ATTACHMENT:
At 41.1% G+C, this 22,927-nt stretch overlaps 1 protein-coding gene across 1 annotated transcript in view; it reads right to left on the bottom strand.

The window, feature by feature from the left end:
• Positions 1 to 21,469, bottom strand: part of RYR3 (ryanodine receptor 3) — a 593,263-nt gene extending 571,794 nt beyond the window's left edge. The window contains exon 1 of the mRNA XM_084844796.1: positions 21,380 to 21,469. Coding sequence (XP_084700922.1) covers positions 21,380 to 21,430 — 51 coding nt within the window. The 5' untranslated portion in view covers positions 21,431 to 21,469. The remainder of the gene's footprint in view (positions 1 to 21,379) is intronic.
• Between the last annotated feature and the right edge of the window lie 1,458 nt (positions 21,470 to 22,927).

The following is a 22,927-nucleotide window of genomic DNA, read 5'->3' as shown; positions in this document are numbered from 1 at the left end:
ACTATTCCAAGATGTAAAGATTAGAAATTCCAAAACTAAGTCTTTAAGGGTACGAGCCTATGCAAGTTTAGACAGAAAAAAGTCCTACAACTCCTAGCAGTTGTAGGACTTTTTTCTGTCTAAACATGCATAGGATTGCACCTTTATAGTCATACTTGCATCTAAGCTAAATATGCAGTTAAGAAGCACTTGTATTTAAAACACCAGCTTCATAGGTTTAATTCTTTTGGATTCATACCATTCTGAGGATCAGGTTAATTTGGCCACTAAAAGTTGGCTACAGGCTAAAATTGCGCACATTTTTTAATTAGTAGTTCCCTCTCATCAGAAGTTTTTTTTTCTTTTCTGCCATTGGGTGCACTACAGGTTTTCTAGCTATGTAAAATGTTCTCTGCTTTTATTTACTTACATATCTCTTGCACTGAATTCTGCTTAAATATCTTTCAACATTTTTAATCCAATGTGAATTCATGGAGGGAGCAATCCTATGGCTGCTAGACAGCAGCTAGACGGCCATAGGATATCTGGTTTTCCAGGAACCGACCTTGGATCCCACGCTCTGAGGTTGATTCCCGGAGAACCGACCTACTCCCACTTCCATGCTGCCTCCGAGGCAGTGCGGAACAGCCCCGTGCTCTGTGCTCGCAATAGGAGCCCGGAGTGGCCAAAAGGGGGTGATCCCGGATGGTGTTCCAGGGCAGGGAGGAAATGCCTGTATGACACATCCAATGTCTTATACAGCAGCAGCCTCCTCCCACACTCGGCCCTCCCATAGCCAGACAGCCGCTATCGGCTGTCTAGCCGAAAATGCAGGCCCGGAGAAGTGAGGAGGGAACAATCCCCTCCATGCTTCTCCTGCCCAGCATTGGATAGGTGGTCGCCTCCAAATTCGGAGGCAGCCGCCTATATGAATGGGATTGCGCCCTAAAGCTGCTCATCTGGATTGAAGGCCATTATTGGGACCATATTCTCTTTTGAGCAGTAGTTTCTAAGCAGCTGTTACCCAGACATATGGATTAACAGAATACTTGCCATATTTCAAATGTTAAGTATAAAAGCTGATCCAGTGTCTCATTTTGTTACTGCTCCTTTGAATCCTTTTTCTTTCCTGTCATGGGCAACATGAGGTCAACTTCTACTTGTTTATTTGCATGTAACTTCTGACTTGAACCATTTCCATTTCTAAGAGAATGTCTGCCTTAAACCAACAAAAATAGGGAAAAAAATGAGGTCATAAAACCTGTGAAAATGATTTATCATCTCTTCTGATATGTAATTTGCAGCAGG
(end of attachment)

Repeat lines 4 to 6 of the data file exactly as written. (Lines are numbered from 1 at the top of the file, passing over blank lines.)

• Between the last annotated feature and the right edge of the window lie 1,458 nt (positions 21,470 to 22,927).

The following is a 22,927-nucleotide window of genomic DNA, read 5'->3' as shown; positions in this document are numbered from 1 at the left end:
ACTATTCCAAGATGTAAAGATTAGAAATTCCAAAACTAAGTCTTTAAGGGTACGAGCCTATGCAAGTTTAGACAGAAAAAAGTCCTACAACTCCTAGCAGTTGTAGGACTTTTTTCTGTCTAAACATGCATAGGATTGCACCTTTATAGTCATACTTGCATCTAAGCTAAATATGCAGTTAAGAAGCACTTGTATTTAAAACACCAGCTTCATAGGTTTAATTCTTTTGGATTCATACCATTCTGAGGATCAGGTTAATTTGGCCACTAAAAGTTGGCTACAGGCTAAAATTGCGCACATTTTTTAATTAGTAGTTCCCTCTCATCAGAAGTTTTTTTTTCTTTTCTGCCATTGGGTGCACTACAGGTTTTCTAGCTATGTAAAATGTTCTCTGCTTTTATTTACTTACATATCTCTTGCACTGAATTCTGCTTAAATATCTTTCAACATTTTTAATCCAATGTGAATTCATGGAGGGAGCAATCCTATGGCTGCTAGACAGCAGCTAGACGGCCATAGGATATCTGGTTTTCCAGGAACCGACCTTGGATCCCACGCTCTGAGGTTGATTCCCGGAGAACCGACCTACTCCCACTTCCATGCTGCCTCCGAGGCAGTGCGGAACAGCCCCGTGCTCTGTGCTCGCAATAGGAGCCCGGAGTGGCCAAAAGGGGGTGATCCCGGATGGTGTTCCAGGGCAGGGAGGAAATGCCTGTATGACACATCCAATGTCTTATACAGCAGCAGCCTCCTCCCACACTCGGCCCTCCCATAGCCAGACAGCCGCTATCGGCTGTCTAGCCGAAAATGCAGGCCCGGAGAAGTGAGGAGGGAACAATCCCCTCCATGCTTCTCCTGCCCAGCATTGGATAGGTGGTCGCCTCCAAATTCGGAGGCAGCCGCCTATATGAATGGGATTGCGCCCTAAAGCTGCTCATCTGGATTGAAGGCCATTATTGGGACCATATTCTCTTTTGAGCAGTAGTTTCTAAGCAGCTGTTACCCAGACATATGGATTAACAGAATACTTGCCATATTTCAAATGTTAAGTATAAAAGCTGATCCAGTGTCTCATTTTGTTACTGCTCCTTTGAATCCTTTTTCTTTCCTGTCATGGGCAACATGAGGTCAACTTCTACTTGTTTATTTGCATGTAACTTCTGACTTGAACCATTTCCATTTCTAAGAGAATGTCTGCCTTAAACCAACAAAAATAGGGAAAAAAATGAGGTCATAAAACCTGTGAAAATGATTTATCATCTCTTCTGATATGTAATTTGCAGCAGG